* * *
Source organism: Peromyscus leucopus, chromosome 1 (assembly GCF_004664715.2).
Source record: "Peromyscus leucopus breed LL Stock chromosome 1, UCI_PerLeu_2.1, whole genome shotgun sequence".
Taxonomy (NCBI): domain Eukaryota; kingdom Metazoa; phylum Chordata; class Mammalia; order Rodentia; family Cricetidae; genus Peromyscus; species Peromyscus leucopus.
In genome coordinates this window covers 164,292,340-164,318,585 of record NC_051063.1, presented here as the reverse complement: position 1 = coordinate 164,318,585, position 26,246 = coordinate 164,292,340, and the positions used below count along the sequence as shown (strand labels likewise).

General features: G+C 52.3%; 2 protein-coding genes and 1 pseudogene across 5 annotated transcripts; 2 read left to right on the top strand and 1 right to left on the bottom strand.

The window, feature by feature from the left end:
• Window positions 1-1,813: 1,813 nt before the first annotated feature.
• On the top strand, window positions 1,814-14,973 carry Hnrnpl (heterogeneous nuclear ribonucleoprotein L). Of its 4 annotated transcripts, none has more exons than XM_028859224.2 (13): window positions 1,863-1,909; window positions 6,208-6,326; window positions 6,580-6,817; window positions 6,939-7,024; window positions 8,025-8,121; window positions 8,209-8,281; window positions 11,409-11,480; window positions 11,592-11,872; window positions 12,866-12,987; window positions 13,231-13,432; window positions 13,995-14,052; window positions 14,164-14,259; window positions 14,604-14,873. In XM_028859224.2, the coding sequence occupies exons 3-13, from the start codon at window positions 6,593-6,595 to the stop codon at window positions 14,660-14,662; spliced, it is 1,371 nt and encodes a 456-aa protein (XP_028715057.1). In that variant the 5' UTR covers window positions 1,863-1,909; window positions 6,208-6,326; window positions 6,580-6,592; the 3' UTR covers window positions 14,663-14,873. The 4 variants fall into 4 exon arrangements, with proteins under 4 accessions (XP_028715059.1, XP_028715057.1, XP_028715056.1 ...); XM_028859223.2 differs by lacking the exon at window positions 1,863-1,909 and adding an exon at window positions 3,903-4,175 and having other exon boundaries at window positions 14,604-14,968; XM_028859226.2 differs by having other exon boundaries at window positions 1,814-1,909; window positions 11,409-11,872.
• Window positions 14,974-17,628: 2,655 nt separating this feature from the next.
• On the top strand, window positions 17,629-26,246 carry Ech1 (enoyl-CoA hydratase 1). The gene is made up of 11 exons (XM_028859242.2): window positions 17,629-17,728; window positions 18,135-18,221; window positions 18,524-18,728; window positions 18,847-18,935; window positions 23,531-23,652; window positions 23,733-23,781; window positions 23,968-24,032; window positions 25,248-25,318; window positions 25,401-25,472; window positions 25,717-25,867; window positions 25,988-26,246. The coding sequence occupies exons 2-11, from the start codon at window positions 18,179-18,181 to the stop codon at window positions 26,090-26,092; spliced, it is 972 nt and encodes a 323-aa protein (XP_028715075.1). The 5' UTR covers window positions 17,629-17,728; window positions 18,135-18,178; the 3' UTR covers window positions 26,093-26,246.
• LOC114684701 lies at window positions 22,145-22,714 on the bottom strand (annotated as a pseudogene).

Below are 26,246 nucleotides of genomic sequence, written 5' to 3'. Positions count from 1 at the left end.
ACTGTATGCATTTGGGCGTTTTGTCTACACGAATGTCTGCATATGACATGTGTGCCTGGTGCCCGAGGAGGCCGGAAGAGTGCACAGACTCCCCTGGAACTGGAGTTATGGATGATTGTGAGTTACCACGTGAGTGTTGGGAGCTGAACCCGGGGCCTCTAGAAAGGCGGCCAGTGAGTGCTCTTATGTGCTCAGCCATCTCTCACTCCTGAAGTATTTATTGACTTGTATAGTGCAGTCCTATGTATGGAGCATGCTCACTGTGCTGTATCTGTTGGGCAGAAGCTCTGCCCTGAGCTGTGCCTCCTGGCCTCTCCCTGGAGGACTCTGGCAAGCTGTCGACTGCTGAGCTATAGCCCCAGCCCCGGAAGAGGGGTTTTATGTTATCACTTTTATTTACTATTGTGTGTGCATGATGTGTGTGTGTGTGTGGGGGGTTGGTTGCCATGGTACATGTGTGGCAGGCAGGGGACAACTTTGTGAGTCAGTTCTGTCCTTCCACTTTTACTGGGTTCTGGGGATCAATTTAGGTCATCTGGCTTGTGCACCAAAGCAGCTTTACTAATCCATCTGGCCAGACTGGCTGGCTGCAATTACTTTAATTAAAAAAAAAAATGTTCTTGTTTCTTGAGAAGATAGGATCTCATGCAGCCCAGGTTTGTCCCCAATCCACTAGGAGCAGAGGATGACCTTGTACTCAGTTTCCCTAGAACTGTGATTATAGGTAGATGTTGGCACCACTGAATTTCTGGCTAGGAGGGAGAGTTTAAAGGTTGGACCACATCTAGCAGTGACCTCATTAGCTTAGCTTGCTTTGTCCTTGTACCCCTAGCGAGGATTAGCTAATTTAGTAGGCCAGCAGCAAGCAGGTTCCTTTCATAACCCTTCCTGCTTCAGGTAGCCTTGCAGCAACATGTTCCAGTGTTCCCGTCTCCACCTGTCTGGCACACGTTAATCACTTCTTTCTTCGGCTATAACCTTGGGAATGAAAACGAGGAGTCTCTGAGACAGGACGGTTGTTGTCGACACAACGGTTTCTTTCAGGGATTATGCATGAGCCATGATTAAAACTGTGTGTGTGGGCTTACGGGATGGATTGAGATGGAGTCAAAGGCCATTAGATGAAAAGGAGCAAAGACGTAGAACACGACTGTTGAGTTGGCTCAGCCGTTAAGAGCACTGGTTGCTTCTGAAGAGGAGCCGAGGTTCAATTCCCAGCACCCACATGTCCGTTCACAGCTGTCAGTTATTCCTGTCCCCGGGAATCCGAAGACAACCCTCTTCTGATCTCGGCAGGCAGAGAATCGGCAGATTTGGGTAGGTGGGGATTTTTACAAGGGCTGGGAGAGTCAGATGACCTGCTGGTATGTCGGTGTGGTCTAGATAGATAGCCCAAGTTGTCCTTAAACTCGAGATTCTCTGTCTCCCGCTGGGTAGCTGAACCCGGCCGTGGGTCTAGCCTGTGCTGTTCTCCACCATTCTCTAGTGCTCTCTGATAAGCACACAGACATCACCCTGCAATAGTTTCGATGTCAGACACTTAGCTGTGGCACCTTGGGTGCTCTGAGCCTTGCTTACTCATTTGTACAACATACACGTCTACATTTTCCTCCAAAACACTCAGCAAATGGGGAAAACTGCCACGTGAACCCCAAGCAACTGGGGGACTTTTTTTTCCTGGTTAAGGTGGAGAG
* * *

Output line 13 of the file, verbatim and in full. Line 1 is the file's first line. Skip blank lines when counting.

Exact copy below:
ACTGTATGCATTTGGGCGTTTTGTCTACACGAATGTCTGCATATGACATGTGTGCCTGGTGCCCGAGGAGGCCGGAAGAGTGCACAGACTCCCCTGGAACTGGAGTTATGGATGATTGTGAGTTACCACGTGAGTGTTGGGAGCTGAACCCGGGGCCTCTAGAAAGGCGGCCAGTGAGTGCTCTTATGTGCTCAGCCATCTCTCACTCCTGAAGTATTTATTGACTTGTATAGTGCAGTCCTATGTATGGAGCATGCTCACTGTGCTGTATCTGTTGGGCAGAAGCTCTGCCCTGAGCTGTGCCTCCTGGCCTCTCCCTGGAGGACTCTGGCAAGCTGTCGACTGCTGAGCTATAGCCCCAGCCCCGGAAGAGGGGTTTTATGTTATCACTTTTATTTACTATTGTGTGTGCATGATGTGTGTGTGTGTGTGGGGGGTTGGTTGCCATGGTACATGTGTGGCAGGCAGGGGACAACTTTGTGAGTCAGTTCTGTCCTTCCACTTTTACTGGGTTCTGGGGATCAATTTAGGTCATCTGGCTTGTGCACCAAAGCAGCTTTACTAATCCATCTGGCCAGACTGGCTGGCTGCAATTACTTTAATTAAAAAAAAAAATGTTCTTGTTTCTTGAGAAGATAGGATCTCATGCAGCCCAGGTTTGTCCCCAATCCACTAGGAGCAGAGGATGACCTTGTACTCAGTTTCCCTAGAACTGTGATTATAGGTAGATGTTGGCACCACTGAATTTCTGGCTAGGAGGGAGAGTTTAAAGGTTGGACCACATCTAGCAGTGACCTCATTAGCTTAGCTTGCTTTGTCCTTGTACCCCTAGCGAGGATTAGCTAATTTAGTAGGCCAGCAGCAAGCAGGTTCCTTTCATAACCCTTCCTGCTTCAGGTAGCCTTGCAGCAACATGTTCCAGTGTTCCCGTCTCCACCTGTCTGGCACACGTTAATCACTTCTTTCTTCGGCTATAACCTTGGGAATGAAAACGAGGAGTCTCTGAGACAGGACGGTTGTTGTCGACACAACGGTTTCTTTCAGGGATTATGCATGAGCCATGATTAAAACTGTGTGTGTGGGCTTACGGGATGGATTGAGATGGAGTCAAAGGCCATTAGATGAAAAGGAGCAAAGACGTAGAACACGACTGTTGAGTTGGCTCAGCCGTTAAGAGCACTGGTTGCTTCTGAAGAGGAGCCGAGGTTCAATTCCCAGCACCCACATGTCCGTTCACAGCTGTCAGTTATTCCTGTCCCCGGGAATCCGAAGACAACCCTCTTCTGATCTCGGCAGGCAGAGAATCGGCAGATTTGGGTAGGTGGGGATTTTTACAAGGGCTGGGAGAGTCAGATGACCTGCTGGTATGTCGGTGTGGTCTAGATAGATAGCCCAAGTTGTCCTTAAACTCGAGATTCTCTGTCTCCCGCTGGGTAGCTGAACCCGGCCGTGGGTCTAGCCTGTGCTGTTCTCCACCATTCTCTAGTGCTCTCTGATAAGCACACAGACATCACCCTGCAATAGTTTCGATGTCAGACACTTAGCTGTGGCACCTTGGGTGCTCTGAGCCTTGCTTACTCATTTGTACAACATACACGTCTACATTTTCCTCCAAAACACTCAGCAAATGGGGAAAACTGCCACGTGAACCCCAAGCAACTGGGGGACTTTTTTTTCCTGGTTAAGGTGGAGAG